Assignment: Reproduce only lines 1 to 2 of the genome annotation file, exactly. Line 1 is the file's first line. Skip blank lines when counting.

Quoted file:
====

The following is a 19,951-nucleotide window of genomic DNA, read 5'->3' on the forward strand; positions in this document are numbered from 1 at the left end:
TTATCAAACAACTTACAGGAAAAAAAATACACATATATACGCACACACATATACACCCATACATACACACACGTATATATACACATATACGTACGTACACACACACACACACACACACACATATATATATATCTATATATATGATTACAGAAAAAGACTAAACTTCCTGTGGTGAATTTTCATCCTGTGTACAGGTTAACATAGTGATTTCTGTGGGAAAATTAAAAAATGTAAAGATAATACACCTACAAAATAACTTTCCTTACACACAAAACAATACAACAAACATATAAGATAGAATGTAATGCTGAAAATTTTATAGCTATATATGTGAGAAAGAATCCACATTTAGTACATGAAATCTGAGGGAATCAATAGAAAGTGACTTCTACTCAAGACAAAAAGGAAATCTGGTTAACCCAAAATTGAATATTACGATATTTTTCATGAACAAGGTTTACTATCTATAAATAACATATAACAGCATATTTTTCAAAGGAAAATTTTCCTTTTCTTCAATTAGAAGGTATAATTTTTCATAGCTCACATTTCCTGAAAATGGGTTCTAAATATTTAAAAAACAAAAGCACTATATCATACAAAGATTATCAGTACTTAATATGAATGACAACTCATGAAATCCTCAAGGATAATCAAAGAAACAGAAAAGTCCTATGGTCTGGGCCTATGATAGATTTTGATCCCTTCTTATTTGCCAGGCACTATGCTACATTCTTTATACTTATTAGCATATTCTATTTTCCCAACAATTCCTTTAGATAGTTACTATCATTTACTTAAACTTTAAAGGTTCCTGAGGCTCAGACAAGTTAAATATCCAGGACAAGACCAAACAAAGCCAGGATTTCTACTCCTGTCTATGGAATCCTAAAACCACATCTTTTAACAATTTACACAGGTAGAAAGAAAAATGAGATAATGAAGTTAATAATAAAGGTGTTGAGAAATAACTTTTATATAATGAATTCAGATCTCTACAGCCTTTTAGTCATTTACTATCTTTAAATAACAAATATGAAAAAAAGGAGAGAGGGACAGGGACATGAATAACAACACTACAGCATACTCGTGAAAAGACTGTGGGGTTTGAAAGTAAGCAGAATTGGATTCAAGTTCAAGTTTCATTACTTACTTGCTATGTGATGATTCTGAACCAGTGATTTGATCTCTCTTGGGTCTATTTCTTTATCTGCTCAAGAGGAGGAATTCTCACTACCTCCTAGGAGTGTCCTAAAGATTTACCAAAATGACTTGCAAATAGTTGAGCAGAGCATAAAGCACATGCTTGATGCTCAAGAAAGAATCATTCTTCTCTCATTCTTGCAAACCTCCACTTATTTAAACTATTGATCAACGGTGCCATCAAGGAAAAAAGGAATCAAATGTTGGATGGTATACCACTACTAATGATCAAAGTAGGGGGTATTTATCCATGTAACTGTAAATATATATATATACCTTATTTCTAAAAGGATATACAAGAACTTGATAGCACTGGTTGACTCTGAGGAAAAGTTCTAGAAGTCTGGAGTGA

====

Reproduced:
The following is a 19,951-nucleotide window of genomic DNA, read 5'->3' on the forward strand; positions in this document are numbered from 1 at the left end:
TTATCAAACAACTTACAGGAAAAAAAATACACATATATACGCACACACATATACACCCATACATACACACACGTATATATACACATATACGTACGTACACACACACACACACACACACACATATATATATATCTATATATATGATTACAGAAAAAGACTAAACTTCCTGTGGTGAATTTTCATCCTGTGTACAGGTTAACATAGTGATTTCTGTGGGAAAATTAAAAAATGTAAAGATAATACACCTACAAAATAACTTTCCTTACACACAAAACAATACAACAAACATATAAGATAGAATGTAATGCTGAAAATTTTATAGCTATATATGTGAGAAAGAATCCACATTTAGTACATGAAATCTGAGGGAATCAATAGAAAGTGACTTCTACTCAAGACAAAAAGGAAATCTGGTTAACCCAAAATTGAATATTACGATATTTTTCATGAACAAGGTTTACTATCTATAAATAACATATAACAGCATATTTTTCAAAGGAAAATTTTCCTTTTCTTCAATTAGAAGGTATAATTTTTCATAGCTCACATTTCCTGAAAATGGGTTCTAAATATTTAAAAAACAAAAGCACTATATCATACAAAGATTATCAGTACTTAATATGAATGACAACTCATGAAATCCTCAAGGATAATCAAAGAAACAGAAAAGTCCTATGGTCTGGGCCTATGATAGATTTTGATCCCTTCTTATTTGCCAGGCACTATGCTACATTCTTTATACTTATTAGCATATTCTATTTTCCCAACAATTCCTTTAGATAGTTACTATCATTTACTTAAACTTTAAAGGTTCCTGAGGCTCAGACAAGTTAAATATCCAGGACAAGACCAAACAAAGCCAGGATTTCTACTCCTGTCTATGGAATCCTAAAACCACATCTTTTAACAATTTACACAGGTAGAAAGAAAAATGAGATAATGAAGTTAATAATAAAGGTGTTGAGAAATAACTTTTATATAATGAATTCAGATCTCTACAGCCTTTTAGTCATTTACTATCTTTAAATAACAAATATGAAAAAAAGGAGAGAGGGACAGGGACATGAATAACAACACTACAGCATACTCGTGAAAAGACTGTGGGGTTTGAAAGTAAGCAGAATTGGATTCAAGTTCAAGTTTCATTACTTACTTGCTATGTGATGATTCTGAACCAGTGATTTGATCTCTCTTGGGTCTATTTCTTTATCTGCTCAAGAGGAGGAATTCTCACTACCTCCTAGGAGTGTCCTAAAGATTTACCAAAATGACTTGCAAATAGTTGAGCAGAGCATAAAGCACATGCTTGATGCTCAAGAAAGAATCATTCTTCTCTCATTCTTGCAAACCTCCACTTATTTAAACTATTGATCAACGGTGCCATCAAGGAAAAAAGGAATCAAATGTTGGATGGTATACCACTACTAATGATCAAAGTAGGGGGTATTTATCCATGTAACTGTAAATATATATATATACCTTATTTCTAAAAGGATATACAAGAACTTGATAGCACTGGTTGACTCTGAGGAAAAGTTCTAGAAGTCTGGAGTGA